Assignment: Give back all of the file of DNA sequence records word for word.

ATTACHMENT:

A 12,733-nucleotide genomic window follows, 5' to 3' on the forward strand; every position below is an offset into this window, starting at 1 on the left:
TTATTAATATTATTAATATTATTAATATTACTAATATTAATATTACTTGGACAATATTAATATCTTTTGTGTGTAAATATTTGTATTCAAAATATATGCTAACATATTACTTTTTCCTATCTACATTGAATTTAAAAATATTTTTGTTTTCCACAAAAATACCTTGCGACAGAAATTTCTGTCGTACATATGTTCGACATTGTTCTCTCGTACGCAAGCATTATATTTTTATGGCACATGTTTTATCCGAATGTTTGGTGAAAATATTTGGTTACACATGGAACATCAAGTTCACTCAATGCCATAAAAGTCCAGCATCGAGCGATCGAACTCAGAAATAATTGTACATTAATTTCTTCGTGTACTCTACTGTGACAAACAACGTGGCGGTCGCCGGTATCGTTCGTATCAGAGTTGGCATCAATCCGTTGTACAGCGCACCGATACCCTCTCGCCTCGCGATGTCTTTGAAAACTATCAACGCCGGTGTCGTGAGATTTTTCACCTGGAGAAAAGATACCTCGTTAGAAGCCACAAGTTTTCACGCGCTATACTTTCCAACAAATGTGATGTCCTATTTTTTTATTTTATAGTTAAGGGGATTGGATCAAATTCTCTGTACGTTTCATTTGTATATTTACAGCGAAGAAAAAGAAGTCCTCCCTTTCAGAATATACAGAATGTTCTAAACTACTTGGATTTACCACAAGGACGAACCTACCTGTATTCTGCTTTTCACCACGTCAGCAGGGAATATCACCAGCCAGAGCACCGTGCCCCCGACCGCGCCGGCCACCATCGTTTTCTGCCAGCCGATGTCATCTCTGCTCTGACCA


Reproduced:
A 12,733-nucleotide genomic window follows, 5' to 3' on the forward strand; every position below is an offset into this window, starting at 1 on the left:
TTATTAATATTATTAATATTATTAATATTACTAATATTAATATTACTTGGACAATATTAATATCTTTTGTGTGTAAATATTTGTATTCAAAATATATGCTAACATATTACTTTTTCCTATCTACATTGAATTTAAAAATATTTTTGTTTTCCACAAAAATACCTTGCGACAGAAATTTCTGTCGTACATATGTTCGACATTGTTCTCTCGTACGCAAGCATTATATTTTTATGGCACATGTTTTATCCGAATGTTTGGTGAAAATATTTGGTTACACATGGAACATCAAGTTCACTCAATGCCATAAAAGTCCAGCATCGAGCGATCGAACTCAGAAATAATTGTACATTAATTTCTTCGTGTACTCTACTGTGACAAACAACGTGGCGGTCGCCGGTATCGTTCGTATCAGAGTTGGCATCAATCCGTTGTACAGCGCACCGATACCCTCTCGCCTCGCGATGTCTTTGAAAACTATCAACGCCGGTGTCGTGAGATTTTTCACCTGGAGAAAAGATACCTCGTTAGAAGCCACAAGTTTTCACGCGCTATACTTTCCAACAAATGTGATGTCCTATTTTTTTATTTTATAGTTAAGGGGATTGGATCAAATTCTCTGTACGTTTCATTTGTATATTTACAGCGAAGAAAAAGAAGTCCTCCCTTTCAGAATATACAGAATGTTCTAAACTACTTGGATTTACCACAAGGACGAACCTACCTGTATTCTGCTTTTCACCACGTCAGCAGGGAATATCACCAGCCAGAGCACCGTGCCCCCGACCGCGCCGGCCACCATCGTTTTCTGCCAGCCGATGTCATCTCTGCTCTGACCA